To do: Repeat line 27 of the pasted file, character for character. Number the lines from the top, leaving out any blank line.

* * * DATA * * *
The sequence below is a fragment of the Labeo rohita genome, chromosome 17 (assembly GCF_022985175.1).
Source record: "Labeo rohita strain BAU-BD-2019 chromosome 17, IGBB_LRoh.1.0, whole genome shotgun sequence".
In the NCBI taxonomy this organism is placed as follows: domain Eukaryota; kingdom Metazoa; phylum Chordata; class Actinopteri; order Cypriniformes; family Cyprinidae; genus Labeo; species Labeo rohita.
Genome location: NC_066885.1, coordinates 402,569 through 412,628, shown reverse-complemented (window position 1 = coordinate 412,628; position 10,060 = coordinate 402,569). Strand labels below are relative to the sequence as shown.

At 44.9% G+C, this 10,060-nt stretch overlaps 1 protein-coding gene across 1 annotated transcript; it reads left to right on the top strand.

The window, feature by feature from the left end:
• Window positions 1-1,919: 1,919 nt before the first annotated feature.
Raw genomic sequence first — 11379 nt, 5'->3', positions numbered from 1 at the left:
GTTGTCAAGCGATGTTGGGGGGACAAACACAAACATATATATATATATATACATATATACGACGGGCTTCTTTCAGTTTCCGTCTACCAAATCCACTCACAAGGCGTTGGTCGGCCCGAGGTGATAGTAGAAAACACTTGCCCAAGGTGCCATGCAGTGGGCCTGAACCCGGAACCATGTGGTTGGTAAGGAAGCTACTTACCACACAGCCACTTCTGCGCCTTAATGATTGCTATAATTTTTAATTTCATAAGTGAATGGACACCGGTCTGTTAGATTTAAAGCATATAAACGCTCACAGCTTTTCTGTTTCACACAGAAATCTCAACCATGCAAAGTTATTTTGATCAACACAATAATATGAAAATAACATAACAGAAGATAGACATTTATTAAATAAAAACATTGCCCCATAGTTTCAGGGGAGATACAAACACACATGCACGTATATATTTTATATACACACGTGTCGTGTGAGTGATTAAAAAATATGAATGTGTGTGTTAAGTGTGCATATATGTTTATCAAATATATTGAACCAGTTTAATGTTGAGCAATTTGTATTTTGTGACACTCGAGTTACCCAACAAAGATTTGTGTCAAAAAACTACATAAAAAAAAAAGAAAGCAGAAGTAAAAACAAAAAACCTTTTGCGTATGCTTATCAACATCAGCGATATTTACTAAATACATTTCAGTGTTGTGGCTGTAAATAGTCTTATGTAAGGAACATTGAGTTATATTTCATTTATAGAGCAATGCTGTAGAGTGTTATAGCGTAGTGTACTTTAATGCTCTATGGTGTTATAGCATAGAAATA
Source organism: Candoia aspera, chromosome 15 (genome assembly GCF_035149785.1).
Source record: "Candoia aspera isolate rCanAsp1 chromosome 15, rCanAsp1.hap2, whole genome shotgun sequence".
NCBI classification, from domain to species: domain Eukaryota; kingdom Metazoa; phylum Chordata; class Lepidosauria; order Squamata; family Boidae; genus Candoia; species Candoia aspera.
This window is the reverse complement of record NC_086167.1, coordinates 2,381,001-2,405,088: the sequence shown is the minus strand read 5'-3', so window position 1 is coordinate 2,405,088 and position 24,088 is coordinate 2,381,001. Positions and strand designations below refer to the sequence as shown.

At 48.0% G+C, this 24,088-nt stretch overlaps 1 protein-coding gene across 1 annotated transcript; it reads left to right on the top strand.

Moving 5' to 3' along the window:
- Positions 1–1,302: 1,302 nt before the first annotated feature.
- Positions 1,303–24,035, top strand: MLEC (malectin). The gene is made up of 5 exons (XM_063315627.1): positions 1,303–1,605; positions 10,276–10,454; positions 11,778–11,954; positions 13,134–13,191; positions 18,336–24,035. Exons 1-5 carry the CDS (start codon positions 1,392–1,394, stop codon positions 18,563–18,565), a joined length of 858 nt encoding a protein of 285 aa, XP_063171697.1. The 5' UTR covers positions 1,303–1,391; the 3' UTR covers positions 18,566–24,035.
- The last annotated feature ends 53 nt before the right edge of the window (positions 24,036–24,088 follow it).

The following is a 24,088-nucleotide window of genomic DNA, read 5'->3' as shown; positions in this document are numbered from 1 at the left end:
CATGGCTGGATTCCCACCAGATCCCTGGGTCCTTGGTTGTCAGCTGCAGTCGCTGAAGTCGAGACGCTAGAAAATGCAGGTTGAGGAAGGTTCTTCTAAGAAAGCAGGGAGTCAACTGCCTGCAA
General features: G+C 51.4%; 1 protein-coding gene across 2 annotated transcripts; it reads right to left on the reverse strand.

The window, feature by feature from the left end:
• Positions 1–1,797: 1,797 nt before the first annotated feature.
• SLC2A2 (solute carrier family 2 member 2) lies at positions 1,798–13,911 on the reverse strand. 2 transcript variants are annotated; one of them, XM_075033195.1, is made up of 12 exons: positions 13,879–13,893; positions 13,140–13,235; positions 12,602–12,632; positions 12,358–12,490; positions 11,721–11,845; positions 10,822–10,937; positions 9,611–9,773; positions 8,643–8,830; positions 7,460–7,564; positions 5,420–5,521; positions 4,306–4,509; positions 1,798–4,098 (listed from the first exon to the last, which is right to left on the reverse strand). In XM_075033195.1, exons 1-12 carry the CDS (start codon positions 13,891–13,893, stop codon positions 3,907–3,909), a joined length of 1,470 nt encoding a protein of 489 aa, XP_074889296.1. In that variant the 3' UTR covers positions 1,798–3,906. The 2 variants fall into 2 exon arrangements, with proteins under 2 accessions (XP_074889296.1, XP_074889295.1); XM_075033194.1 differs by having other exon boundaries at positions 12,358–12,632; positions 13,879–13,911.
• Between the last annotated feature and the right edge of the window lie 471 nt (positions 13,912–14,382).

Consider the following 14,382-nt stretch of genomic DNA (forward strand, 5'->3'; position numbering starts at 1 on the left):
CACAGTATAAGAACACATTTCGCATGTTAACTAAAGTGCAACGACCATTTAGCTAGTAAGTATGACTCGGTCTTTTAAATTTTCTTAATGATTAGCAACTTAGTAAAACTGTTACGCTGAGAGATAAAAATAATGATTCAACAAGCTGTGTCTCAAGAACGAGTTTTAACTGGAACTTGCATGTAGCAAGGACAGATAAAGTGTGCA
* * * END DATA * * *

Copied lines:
CACAGTATAAGAACACATTTCGCATGTTAACTAAAGTGCAACGACCATTTAGCTAGTAAGTATGACTCGGTCTTTTAAATTTTCTTAATGATTAGCAACTTAGTAAAACTGTTACGCTGAGAGATAAAAATAATGATTCAACAAGCTGTGTCTCAAGAACGAGTTTTAACTGGAACTTGCATGTAGCAAGGACAGATAAAGTGTGCA